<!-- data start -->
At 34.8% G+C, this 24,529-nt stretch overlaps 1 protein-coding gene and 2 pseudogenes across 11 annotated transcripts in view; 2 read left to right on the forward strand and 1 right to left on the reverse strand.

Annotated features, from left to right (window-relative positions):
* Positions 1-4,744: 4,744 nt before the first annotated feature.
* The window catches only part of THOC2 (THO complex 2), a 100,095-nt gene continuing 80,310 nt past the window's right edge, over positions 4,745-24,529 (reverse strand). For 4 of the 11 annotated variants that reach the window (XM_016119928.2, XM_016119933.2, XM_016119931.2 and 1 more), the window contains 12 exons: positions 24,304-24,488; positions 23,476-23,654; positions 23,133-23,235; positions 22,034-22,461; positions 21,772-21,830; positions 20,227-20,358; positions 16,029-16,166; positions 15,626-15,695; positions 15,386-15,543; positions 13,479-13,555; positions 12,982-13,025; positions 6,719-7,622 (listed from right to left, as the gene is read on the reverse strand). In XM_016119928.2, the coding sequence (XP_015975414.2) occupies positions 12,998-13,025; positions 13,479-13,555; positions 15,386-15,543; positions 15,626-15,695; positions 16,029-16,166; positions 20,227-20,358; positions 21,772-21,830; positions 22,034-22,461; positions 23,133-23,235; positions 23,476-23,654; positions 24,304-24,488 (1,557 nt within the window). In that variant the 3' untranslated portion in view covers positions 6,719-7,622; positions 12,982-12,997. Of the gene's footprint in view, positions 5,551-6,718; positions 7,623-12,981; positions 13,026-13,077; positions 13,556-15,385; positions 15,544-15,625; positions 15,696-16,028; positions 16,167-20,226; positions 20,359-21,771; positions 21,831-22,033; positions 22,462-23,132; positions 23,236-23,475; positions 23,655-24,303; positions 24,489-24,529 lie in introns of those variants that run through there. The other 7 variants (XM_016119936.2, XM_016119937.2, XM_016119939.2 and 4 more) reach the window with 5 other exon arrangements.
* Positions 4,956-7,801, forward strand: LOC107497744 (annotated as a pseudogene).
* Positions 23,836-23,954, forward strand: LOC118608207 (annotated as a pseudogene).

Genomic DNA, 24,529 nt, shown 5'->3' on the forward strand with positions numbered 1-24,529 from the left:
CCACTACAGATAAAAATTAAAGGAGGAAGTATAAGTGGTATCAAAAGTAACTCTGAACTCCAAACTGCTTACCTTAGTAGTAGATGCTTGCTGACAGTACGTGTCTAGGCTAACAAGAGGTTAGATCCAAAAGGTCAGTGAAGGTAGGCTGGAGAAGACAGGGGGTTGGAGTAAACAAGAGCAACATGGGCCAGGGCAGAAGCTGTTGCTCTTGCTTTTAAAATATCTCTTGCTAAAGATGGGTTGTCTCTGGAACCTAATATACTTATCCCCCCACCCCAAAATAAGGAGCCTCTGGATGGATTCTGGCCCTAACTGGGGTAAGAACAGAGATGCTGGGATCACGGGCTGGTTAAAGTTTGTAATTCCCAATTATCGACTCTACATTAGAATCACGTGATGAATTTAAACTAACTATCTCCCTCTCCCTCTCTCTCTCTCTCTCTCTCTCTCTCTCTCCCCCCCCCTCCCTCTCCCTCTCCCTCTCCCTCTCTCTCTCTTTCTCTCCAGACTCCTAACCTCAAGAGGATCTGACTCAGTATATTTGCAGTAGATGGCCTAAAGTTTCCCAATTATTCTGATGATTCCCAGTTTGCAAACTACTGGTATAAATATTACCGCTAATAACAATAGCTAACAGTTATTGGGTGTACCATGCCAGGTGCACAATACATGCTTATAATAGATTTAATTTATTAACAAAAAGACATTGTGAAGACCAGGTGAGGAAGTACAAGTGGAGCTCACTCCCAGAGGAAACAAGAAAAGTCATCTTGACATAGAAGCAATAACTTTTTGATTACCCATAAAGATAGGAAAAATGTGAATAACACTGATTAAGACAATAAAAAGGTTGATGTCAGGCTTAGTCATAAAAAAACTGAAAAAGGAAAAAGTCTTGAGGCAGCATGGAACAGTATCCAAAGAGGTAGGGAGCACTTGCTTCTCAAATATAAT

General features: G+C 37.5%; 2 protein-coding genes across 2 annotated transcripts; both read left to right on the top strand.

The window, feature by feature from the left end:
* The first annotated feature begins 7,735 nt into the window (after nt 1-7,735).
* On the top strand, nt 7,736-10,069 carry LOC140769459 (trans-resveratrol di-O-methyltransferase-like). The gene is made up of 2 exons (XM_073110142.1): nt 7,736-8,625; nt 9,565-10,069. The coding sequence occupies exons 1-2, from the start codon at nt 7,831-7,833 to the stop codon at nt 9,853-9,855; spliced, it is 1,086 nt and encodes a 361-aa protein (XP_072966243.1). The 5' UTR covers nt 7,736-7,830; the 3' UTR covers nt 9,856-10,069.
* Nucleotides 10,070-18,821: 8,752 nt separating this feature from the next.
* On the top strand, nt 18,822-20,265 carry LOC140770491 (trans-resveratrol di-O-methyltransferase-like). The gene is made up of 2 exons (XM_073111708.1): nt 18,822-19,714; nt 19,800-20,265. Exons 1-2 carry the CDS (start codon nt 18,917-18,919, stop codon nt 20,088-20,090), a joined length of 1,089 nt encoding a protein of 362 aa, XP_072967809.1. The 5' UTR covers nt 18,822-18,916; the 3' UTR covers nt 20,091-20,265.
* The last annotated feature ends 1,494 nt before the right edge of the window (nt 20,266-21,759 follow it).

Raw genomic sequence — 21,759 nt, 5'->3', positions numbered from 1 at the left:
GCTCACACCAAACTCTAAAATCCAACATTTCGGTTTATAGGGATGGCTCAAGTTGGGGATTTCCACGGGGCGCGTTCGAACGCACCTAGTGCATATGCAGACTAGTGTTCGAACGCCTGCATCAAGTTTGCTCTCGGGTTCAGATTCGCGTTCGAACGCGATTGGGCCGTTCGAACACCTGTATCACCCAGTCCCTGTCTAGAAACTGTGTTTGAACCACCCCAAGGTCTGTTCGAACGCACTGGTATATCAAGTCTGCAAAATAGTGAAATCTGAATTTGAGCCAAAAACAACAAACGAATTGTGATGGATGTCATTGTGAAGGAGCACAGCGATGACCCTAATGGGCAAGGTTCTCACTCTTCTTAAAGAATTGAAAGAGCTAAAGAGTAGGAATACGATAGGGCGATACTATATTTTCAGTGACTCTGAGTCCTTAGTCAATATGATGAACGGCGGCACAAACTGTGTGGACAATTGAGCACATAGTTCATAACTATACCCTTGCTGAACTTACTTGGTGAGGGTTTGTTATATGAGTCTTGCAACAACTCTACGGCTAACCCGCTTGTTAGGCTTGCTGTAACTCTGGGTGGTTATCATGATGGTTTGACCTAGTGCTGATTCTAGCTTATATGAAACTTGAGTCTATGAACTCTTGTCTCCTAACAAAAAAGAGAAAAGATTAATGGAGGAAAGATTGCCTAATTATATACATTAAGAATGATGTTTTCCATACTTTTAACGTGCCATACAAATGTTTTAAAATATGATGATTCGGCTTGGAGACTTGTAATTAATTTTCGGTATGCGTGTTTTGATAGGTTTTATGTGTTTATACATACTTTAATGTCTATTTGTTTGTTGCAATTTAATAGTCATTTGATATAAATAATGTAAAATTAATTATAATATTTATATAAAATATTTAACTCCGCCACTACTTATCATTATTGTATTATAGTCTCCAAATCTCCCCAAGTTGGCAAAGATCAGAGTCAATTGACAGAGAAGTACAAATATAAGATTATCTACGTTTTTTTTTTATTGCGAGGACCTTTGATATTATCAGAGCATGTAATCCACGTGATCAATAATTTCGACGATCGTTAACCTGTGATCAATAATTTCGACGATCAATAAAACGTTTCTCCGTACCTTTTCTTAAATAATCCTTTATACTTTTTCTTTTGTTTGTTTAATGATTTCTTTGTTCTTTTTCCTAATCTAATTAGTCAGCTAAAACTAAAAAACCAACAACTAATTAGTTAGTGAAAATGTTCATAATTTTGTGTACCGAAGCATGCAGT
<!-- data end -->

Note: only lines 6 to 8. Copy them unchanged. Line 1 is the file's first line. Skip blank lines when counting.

* Positions 23,836-23,954, forward strand: LOC118608207 (annotated as a pseudogene).

Genomic DNA, 24,529 nt, shown 5'->3' on the forward strand with positions numbered 1-24,529 from the left:
CCACTACAGATAAAAATTAAAGGAGGAAGTATAAGTGGTATCAAAAGTAACTCTGAACTCCAAACTGCTTACCTTAGTAGTAGATGCTTGCTGACAGTACGTGTCTAGGCTAACAAGAGGTTAGATCCAAAAGGTCAGTGAAGGTAGGCTGGAGAAGACAGGGGGTTGGAGTAAACAAGAGCAACATGGGCCAGGGCAGAAGCTGTTGCTCTTGCTTTTAAAATATCTCTTGCTAAAGATGGGTTGTCTCTGGAACCTAATATACTTATCCCCCCACCCCAAAATAAGGAGCCTCTGGATGGATTCTGGCCCTAACTGGGGTAAGAACAGAGATGCTGGGATCACGGGCTGGTTAAAGTTTGTAATTCCCAATTATCGACTCTACATTAGAATCACGTGATGAATTTAAACTAACTATCTCCCTCTCCCTCTCTCTCTCTCTCTCTCTCTCTCTCTCTCCCCCCCCCTCCCTCTCCCTCTCCCTCTCCCTCTCTCTCTCTTTCTCTCCAGACTCCTAACCTCAAGAGGATCTGACTCAGTATATTTGCAGTAGATGGCCTAAAGTTTCCCAATTATTCTGATGATTCCCAGTTTGCAAACTACTGGTATAAATATTACCGCTAATAACAATAGCTAACAGTTATTGGGTGTACCATGCCAGGTGCACAATACATGCTTATAATAGATTTAATTTATTAACAAAAAGACATTGTGAAGACCAGGTGAGGAAGTACAAGTGGAGCTCACTCCCAGAGGAAACAAGAAAAGTCATCTTGACATAGAAGCAATAACTTTTTGATTACCCATAAAGATAGGAAAAATGTGAATAACACTGATTAAGACAATAAAAAGGTTGATGTCAGGCTTAGTCATAAAAAAACTGAAAAAGGAAAAAGTCTTGAGGCAGCATGGAACAGTATCCAAAGAGGTAGGGAGCACTTGCTTCTCAAATATAAT